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“It is best that we do not behold our spiritual beauty.”
Rev. D. R. Drukker, The Beauty of the Lord. Eerdmans, 1927.
Okay, at least the man in the ditch in the famous New Testament parable, the poor guy put upon by robbers, wasn’t alone, says the gospel of Luke. The road above him was not a freeway, but at least there were passers-by, even if neither of the first two paid him the time of day in his suffering. The third one helped the guy out and up. What I’m saying is, at least the poor guy wasn’t alone.
Now when it came to 19th century American homesteaders, no properties were suburban. Some pioneers, alone in a world of long grass out here, would have greatly appreciated a few rubber-necking neighbors or party-line telephones. In isolated sod houses, loneliness swept in like contagion. Some folks went a week or more without seeing another human face, red or white.
Take a young man named Peter Jansen, who claims to have traveled Minnesota, Dakota, and Kansas before taking a claim outside of Beatrice, Nebraska, somewhere beyond the Big Blue River. Jansen set up for a farm twenty miles southeast of town; when he’d drive his team in from across open prairie, he claimed he’d pass only one house.
Jansen was a kid. He and his brother were alone in all that open space. The truth is, they’d been warned that the land near the river might have been usable, but the upland stuff, where they’d laid claim, was questionable.
But Jansen, and his people, had come from Russia, where working stubborn prairie land had become a way of life. The Jansen brothers took upland sections, and like a thousand other German-speaking Mennonites, they simply told themselves that, locally at least, the common wisdom was uncommonly wrong. They were determined to make a go of a farm all right. They’d done it in Russia, after all.
But their oxen were rookies too, and their plow was sticky-new. Truth be told, neither Jansen knew the first thing about breaking unbroken ground or running a team. Headstrong maybe, sure, but experienced? —heavens, no.
It was, Peter Jansen says in his memoir of those early days, a very hot day on the plains, and the work was not going well. Soon enough the oxen broke contract and simply took off, hauling that brand new plow along all the way to a nearby slough, where they waded in belly deep to cool off, the whole kit-and-caboodle with them.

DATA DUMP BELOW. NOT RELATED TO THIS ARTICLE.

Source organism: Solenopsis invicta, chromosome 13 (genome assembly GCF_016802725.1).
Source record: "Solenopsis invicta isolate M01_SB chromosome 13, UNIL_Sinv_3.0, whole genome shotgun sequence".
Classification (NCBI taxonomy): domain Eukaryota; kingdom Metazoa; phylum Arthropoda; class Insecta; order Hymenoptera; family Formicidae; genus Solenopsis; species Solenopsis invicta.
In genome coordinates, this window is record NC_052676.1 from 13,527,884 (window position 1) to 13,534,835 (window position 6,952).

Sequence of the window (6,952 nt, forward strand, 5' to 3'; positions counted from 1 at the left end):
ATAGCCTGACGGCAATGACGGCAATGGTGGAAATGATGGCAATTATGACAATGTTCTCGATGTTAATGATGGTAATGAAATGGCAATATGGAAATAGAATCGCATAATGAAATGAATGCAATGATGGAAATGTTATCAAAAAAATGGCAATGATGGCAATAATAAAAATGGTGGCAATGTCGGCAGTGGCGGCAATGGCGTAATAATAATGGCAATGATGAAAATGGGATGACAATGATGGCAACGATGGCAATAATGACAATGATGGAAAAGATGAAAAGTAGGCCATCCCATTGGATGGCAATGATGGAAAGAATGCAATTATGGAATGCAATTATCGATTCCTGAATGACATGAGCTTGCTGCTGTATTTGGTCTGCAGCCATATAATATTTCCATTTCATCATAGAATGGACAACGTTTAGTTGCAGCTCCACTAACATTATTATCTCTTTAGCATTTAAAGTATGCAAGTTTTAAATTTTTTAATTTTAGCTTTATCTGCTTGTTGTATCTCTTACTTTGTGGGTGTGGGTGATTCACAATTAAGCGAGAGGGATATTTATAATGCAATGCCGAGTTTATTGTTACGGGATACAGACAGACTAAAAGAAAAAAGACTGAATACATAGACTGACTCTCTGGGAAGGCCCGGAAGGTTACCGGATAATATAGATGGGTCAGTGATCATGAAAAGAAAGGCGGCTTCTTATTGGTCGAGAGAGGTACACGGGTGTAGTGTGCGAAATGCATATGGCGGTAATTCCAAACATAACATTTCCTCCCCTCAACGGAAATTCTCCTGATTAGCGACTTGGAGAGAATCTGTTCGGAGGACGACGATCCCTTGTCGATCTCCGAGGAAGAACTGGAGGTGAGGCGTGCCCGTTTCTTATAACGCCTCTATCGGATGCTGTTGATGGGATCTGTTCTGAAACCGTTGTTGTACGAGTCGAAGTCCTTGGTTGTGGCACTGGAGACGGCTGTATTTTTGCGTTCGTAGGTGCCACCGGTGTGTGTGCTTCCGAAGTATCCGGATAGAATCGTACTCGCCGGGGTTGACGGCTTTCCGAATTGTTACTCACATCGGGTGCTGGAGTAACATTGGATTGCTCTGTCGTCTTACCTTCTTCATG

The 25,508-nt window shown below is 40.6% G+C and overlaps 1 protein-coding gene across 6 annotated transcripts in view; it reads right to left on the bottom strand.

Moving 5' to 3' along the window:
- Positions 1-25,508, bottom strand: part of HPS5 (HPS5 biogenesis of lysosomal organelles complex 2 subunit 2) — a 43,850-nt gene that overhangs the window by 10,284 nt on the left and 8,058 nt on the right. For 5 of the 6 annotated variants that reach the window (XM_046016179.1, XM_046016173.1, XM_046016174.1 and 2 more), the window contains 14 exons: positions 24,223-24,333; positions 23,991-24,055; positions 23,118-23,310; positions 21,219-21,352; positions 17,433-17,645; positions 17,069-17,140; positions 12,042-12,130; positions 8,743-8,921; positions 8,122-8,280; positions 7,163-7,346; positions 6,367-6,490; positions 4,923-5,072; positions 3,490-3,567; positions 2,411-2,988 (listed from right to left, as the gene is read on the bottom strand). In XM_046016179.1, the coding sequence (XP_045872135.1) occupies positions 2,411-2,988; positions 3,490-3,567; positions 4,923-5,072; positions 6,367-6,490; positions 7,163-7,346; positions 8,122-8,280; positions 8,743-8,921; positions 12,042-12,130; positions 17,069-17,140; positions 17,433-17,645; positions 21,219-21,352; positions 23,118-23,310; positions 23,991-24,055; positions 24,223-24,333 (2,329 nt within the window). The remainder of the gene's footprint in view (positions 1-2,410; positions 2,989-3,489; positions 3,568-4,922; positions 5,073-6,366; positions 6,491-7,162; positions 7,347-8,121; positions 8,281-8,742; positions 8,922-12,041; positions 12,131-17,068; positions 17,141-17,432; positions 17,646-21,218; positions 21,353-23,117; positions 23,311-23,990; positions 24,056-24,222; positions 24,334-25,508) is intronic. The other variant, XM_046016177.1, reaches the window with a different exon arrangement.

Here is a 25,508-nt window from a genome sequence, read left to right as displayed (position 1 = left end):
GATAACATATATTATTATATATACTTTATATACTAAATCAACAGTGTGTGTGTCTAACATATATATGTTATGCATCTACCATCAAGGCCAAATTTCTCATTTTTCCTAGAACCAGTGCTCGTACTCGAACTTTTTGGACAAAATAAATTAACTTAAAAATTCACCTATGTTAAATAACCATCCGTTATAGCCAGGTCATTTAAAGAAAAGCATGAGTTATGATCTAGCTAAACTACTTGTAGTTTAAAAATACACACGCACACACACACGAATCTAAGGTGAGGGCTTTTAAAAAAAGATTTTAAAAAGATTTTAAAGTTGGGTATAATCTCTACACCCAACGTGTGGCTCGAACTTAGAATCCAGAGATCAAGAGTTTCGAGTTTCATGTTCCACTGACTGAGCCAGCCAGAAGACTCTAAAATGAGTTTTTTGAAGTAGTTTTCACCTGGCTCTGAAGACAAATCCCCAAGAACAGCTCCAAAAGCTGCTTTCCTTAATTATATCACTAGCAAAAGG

“When I reached the slough,” Jansen, a very pious young man, claims he was “thoroughly disgusted.” He sat down and almost started bawling, he says, wishing that for all the world he was back in Russia.
As you might have guessed, there is a Good Samaritan in this parable from the Plains, a homesteader named Babcock, who just happened by, serendipitous, you might say, a man who lived four whole miles away.
“Trouble?” Babcock asked, when he came up on that new plow and a team of oxen going nowhere, cooling in the slough.
Peter Jansen claims he had more trouble with the English language than he did explaining to neighbor Babcock that he was ready to throw in the towel on the whole, ugly business of farming out there on the upland.
“Take off your trousers, son,” Babcock told him. “Get in there and plow yourself out.” And then came the magic words: “I’ll help you lay off the land and get your plow a’going.”
Jansen ends his tale without fanfare, nothing but the abiding truth about his own good Samaritan: “. . .which he did, and so started me farming.” Right neighborly.
Jansen kept on farming, and his operation kept growing until, some years down the road, he was feeding as many as 30,000 sheep. Much later, he served in the Nebraska legislature and might well have been governor if he hadn’t turned down the nomination because his faith wouldn’t allow for capital punishment.
And farmer Babcock? —what about him? We know barely anything. But then, when Good Samaritans, Lone Ranger-like, ride off into the promising sunsets of our parables, it makes a far better story. Don’t believe me?–walk through Matthew 25, hearken to a more reliable narrator.